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review 2018-03-20 18:46
The Celebration by Wanda E. Brunstetter
The Celebration - Wanda E. Brunstetter

The Celebration is enjoyable. I like that you get to meet all the families and it rotational. It not with only one family and I like that. I like how Wanda does that with this book and series.


I like Hedi Toyer and how we see how she has struggled. We alway see how she reaches out to other children and their parents along the way as she is trying to help her foster children adjust and get to know other children.


We meet the Velma and her family. We also see the other families and meet them. Will they all heal over this Amish food and cooking class. Then gain they may form friendships they did not know will happen.


The one thing I noticed that I wish was different was that it gave us more of the children point of view more. It was a cooking class for children. I was hoping that would let see the children point of view along with the parents point of view.


The plot is done well. Wanda Brunstetter as done herself well with this book. I know this is the third book in the series. I want to read the other two hopefully soon. I would recommend any of Wanda’s books to read. This is good. This one is unique to me and have yet to see and Amish author do it the way she as.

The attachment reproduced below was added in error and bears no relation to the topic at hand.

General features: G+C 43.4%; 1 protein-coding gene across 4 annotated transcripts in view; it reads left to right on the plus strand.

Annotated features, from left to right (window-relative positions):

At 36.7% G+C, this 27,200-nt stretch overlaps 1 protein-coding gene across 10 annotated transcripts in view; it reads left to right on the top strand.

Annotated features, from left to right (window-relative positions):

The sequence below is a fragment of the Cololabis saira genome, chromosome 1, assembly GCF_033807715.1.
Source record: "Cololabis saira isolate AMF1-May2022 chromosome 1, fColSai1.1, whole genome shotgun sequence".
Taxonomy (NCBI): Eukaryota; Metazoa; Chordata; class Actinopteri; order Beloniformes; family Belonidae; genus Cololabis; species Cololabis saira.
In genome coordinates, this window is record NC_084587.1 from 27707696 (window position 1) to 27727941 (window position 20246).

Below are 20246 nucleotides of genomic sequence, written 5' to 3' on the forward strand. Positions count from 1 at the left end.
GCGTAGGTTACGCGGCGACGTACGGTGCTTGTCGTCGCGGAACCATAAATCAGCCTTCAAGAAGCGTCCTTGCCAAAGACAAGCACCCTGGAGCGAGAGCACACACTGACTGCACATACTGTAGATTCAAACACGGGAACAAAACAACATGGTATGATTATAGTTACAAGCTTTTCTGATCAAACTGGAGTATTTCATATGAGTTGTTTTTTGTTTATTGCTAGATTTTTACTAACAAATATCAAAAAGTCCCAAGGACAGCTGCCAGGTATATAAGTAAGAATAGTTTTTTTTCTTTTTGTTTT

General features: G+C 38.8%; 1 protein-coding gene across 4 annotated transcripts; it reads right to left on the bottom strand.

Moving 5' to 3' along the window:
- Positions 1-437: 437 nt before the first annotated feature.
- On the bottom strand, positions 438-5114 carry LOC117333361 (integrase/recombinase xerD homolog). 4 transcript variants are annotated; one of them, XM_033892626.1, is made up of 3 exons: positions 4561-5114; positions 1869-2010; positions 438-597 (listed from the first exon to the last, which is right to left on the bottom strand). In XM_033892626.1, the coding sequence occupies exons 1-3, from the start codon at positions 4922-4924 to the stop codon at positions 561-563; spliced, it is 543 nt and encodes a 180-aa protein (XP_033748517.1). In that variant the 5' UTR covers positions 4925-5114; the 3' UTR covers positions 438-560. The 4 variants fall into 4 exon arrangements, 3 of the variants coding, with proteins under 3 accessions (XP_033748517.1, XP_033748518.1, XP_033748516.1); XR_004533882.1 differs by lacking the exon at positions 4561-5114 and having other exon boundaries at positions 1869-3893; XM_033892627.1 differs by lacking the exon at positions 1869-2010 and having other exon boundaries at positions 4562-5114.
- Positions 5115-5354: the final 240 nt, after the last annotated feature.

Source: nrcbooks.blogspot.com/2018/03/the-celebration-by-wanda-e-brunstetter.html
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review 2018-03-18 01:57
Let My People Go
Imagine... The Ten Plagues - Matt Koceich

In this second book about time travel and Biblical stories, Matt Koceich again intertwines the two to create an incredible adventure. “Imagine: The Ten Plagues” takes the reader back to Ancient Egypt during the time of Moses and the exodus of the Israelites, seen through the eyes of a young girl. Eleven-year-old Kai Wells is facing a bully in her Florida neighborhood when suddenly she finds herself transported thousands of years back in time. She befriends a resident and becomes involved in helping a child stay safe from the Pharaoh and his servants while witnessing the plagues visited upon the hardhearted Egyptians.

“The Ten Plagues” was, in my opinion, a quicker and even more exciting read than its predecessor, “The Great Flood.” Koceich neatly creates characters to whom young readers can relate, while dealing with issues germane to what kids are facing today. This narrative focuses on bullying and standing up for what is right despite intense pressure, and yet it does not become preachy or superior. This is a great way for kids to learn a moral lesson in a fun and interesting way and to also introduce or reinforce major Biblical stories.

I received a complimentary copy of this book from Barbour Publishing and was under no obligation to post a review.

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text 2018-03-16 18:28
Fan Cast: Remember by Karen Kingsbury & Gary Smalley

Ashley Baxter: Gracie Gillam

John Baxter: Jeff Goldblum

Landon Blake: John Boyega

Kari Baxter: Genevieve Buechner

Ryan Taylor: Robbie Amell

Luke Baxter: Cameron Monaghan

Reagan: Debby Ryan


Elizabeth Baxter: Lea Thompson

Erin Baxter: Zoey Deutch

Sam: Booboo Stewart

Brooke Baxter: Rachel Brosnahan

Peter: Darren Criss

Lori Callahan: Emma Dumont

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review 2018-03-16 16:44
Remember by Karen Kingsbury and Gary Smalley
Remember - Gary Smalley,Karen Kingsbury